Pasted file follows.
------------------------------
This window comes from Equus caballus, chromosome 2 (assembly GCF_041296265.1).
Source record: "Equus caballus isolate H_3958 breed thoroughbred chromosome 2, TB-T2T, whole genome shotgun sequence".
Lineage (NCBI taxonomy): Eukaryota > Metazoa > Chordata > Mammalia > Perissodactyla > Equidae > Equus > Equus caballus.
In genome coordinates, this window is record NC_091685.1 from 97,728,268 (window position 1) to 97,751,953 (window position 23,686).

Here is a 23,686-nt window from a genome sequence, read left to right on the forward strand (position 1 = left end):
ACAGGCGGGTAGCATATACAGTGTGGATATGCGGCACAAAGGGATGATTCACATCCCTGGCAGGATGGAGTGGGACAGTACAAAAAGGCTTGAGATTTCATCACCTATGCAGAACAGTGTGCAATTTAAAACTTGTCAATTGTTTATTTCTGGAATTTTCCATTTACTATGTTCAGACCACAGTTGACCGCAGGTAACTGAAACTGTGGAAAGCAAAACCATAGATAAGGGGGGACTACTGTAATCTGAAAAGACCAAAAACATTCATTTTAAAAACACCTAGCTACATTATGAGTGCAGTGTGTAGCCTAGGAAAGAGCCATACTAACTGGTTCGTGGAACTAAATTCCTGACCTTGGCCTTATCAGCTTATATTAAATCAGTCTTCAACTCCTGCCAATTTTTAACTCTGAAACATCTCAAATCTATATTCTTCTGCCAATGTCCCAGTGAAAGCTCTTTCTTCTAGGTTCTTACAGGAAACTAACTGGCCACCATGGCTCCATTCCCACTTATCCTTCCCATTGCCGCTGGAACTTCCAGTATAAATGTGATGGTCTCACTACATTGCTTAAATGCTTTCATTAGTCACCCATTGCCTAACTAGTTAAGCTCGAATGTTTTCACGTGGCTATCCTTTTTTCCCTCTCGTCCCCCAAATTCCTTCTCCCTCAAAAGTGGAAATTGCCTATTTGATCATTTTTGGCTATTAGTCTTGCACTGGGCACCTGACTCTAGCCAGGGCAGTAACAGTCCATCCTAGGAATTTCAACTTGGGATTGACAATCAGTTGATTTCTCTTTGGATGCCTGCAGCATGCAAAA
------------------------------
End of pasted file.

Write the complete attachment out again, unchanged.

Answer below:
This window comes from Equus caballus, chromosome 2 (assembly GCF_041296265.1).
Source record: "Equus caballus isolate H_3958 breed thoroughbred chromosome 2, TB-T2T, whole genome shotgun sequence".
Lineage (NCBI taxonomy): Eukaryota > Metazoa > Chordata > Mammalia > Perissodactyla > Equidae > Equus > Equus caballus.
In genome coordinates, this window is record NC_091685.1 from 97,728,268 (window position 1) to 97,751,953 (window position 23,686).

Here is a 23,686-nt window from a genome sequence, read left to right on the forward strand (position 1 = left end):
ACAGGCGGGTAGCATATACAGTGTGGATATGCGGCACAAAGGGATGATTCACATCCCTGGCAGGATGGAGTGGGACAGTACAAAAAGGCTTGAGATTTCATCACCTATGCAGAACAGTGTGCAATTTAAAACTTGTCAATTGTTTATTTCTGGAATTTTCCATTTACTATGTTCAGACCACAGTTGACCGCAGGTAACTGAAACTGTGGAAAGCAAAACCATAGATAAGGGGGGACTACTGTAATCTGAAAAGACCAAAAACATTCATTTTAAAAACACCTAGCTACATTATGAGTGCAGTGTGTAGCCTAGGAAAGAGCCATACTAACTGGTTCGTGGAACTAAATTCCTGACCTTGGCCTTATCAGCTTATATTAAATCAGTCTTCAACTCCTGCCAATTTTTAACTCTGAAACATCTCAAATCTATATTCTTCTGCCAATGTCCCAGTGAAAGCTCTTTCTTCTAGGTTCTTACAGGAAACTAACTGGCCACCATGGCTCCATTCCCACTTATCCTTCCCATTGCCGCTGGAACTTCCAGTATAAATGTGATGGTCTCACTACATTGCTTAAATGCTTTCATTAGTCACCCATTGCCTAACTAGTTAAGCTCGAATGTTTTCACGTGGCTATCCTTTTTTCCCTCTCGTCCCCCAAATTCCTTCTCCCTCAAAAGTGGAAATTGCCTATTTGATCATTTTTGGCTATTAGTCTTGCACTGGGCACCTGACTCTAGCCAGGGCAGTAACAGTCCATCCTAGGAATTTCAACTTGGGATTGACAATCAGTTGATTTCTCTTTGGATGCCTGCAGCATGCAAAA